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“Loe, yonder doth Erle Douglas come,
His men in armour bright;
All marching in our sight;
Fast by the river Tweede: “Then cease your sports," Erle Percy said,
“And take your bowes with speede: ' And now with me, my countrymen,
Your courage forth advance;
In Scottland or in France,
But if my hap it were,
With him to break a spere.”
Most like a baron bold,
Whose armour shone like gold. “Show me,” said hee, “whose men you bee,
That hunt soe boldly heere,
And kill my fallow deere.”.
Was noble Percy he;
Nor show whose men wee bee :
Thy cheefest harts to slay.”
rage did say,
“ Ere thus I will out-braved bee,
One of us two shall dye :
Lord Percy, soe am I.
And great offence, to kill
For they have done no ill.
And set our men aside." “ Shame on the man,” Erle Percy sayd,
“By whome this is denyed.” Then stept a gallant squier forth,
Witherington was his name,
To Henry our king for shame,
And I stood looking on. You two bee erles,” quo' Witherington,
“And I a squier alone: “ Ile doe the best that doe I
may, While I have power to stand : While I have power to weeld my sword,
Ile fight with heart and hand.” Our English archers bent their bowes,
Their hearts were good and trew; Att the first flight of arrowes sent,
Full four-score Scots they slew. Yet bides Erle Douglas on the bent,
As chieftain stout and good; As valiant captain, all unmoved
The shock he firmly stood.
His host he parted had in three,
As leader ware a and try'd ;
Bare down on every side.
They dealt full many a wound : But still our valiant Englishmen
All firmly kept their ground : And throwing straight their bowes away,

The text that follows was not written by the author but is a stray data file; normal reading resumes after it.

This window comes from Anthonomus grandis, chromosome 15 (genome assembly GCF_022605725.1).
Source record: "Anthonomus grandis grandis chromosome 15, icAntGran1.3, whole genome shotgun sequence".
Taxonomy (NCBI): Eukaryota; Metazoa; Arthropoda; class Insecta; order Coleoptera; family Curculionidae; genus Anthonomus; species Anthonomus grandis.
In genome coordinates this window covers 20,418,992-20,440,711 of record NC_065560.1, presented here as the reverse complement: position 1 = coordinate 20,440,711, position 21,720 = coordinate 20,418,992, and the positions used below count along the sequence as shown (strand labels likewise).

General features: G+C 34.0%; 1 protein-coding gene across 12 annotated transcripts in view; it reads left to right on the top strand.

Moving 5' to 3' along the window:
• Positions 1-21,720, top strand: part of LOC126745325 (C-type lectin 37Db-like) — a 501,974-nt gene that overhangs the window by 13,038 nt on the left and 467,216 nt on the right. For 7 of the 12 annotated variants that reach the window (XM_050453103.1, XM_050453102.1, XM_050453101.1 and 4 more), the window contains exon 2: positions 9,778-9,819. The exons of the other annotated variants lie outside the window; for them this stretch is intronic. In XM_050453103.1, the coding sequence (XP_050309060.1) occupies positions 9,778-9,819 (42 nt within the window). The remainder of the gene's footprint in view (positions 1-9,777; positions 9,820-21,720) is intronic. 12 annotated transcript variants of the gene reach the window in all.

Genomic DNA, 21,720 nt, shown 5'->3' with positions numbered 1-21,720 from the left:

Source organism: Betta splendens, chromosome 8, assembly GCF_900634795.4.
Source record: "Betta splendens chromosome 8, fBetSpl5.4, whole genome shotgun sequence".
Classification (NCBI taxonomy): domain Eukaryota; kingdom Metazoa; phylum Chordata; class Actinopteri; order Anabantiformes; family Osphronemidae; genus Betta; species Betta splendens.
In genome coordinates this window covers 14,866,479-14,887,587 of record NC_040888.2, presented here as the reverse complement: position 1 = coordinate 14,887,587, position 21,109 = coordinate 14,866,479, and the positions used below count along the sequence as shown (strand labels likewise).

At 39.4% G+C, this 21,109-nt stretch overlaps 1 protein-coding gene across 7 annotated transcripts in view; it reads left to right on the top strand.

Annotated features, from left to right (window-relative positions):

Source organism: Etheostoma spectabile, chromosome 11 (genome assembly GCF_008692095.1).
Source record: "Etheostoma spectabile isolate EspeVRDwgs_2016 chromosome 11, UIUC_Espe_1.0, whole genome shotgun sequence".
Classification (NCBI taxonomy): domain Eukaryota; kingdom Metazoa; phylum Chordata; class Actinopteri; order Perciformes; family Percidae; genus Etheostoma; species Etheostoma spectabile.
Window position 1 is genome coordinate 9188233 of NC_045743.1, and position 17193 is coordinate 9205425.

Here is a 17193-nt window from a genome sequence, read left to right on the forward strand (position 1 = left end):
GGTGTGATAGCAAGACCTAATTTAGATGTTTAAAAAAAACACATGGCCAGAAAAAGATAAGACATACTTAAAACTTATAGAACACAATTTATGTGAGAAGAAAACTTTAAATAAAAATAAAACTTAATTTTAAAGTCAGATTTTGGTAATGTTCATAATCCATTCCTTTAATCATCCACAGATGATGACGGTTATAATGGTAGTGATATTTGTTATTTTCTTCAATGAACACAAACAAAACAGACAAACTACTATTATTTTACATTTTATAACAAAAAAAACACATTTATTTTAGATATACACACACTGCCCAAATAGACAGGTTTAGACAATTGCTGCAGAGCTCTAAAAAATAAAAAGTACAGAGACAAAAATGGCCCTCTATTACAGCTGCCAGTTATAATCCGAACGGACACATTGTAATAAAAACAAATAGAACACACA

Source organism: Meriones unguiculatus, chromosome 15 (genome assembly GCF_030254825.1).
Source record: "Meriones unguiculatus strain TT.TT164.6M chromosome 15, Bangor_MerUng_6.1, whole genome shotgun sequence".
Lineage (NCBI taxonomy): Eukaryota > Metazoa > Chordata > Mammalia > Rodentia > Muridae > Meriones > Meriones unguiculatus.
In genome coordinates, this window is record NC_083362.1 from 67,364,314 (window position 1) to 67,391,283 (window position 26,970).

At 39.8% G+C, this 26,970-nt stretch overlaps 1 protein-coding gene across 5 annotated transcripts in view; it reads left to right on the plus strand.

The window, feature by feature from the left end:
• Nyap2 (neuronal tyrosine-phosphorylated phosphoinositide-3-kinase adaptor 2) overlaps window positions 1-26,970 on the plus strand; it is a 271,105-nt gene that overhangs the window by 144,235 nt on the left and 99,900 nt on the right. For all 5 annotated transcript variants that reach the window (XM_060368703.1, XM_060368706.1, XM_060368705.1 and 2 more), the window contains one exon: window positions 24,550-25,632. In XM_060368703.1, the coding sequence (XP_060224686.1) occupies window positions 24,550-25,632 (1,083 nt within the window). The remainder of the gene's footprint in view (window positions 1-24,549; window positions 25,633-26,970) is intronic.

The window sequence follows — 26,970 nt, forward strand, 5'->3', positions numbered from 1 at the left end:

They grasped their swords so bright: And now sharp blows, a heavy shower,
On shields and helmets light. They closed full fast on everye side,
Noe slackness there was found; And many a gallant gentleman
Lay gasping on the ground.
How each one chose his spere,
Did gush like water cleere.
Like captaines of great might:
And made a cruell fight :
With swords of tempered steel ;
They trickling down did feele. “Yeeld thee, Lord Percy," Douglas sayd ;
“In faith I will thee bringe, Where thou shalt high advanced bee
By James our Scottish king.
“Thy ransome I will freely give,
And this report of thee,
That ever I did see.” “Noe, Douglas," quoth Erle Percy then,
“Thy proffer I doe scorne; I will not yeelde to any Scott,
That ever yett was borne.”
Out of an English bow,
A deepe and deadlye blow: Who never spake more words than these,
"Fight on, my merry men all; For why, my life is at an end;
Lord Percy sees my fall.”
The dead man by the hand;
Wold I have lost my land.
With sorrow for thy sake;
Mischance did never take.”
Which saw Erle Douglas dye,
Upon the Erle Percy:
Who, with a spere full bright,
Ran fiercely through the fight:
And past the English archers all,
Without a dread or feare;
He thrust his hateful spere;
He did his body gore,
A large cloth yard, and more.
Whose courage none could staine:
The noble erle was slaine;
Made of a trusty tree ;
To the hard head haled he:
So right the shaft he sett,
In his heart's blood was wett.
Till setting of the sunne;
The battell scarce was done.
Sir John of Egerton,
Sir James the bold barròn.
Both knights of good account,
Whose prowesse did surmount.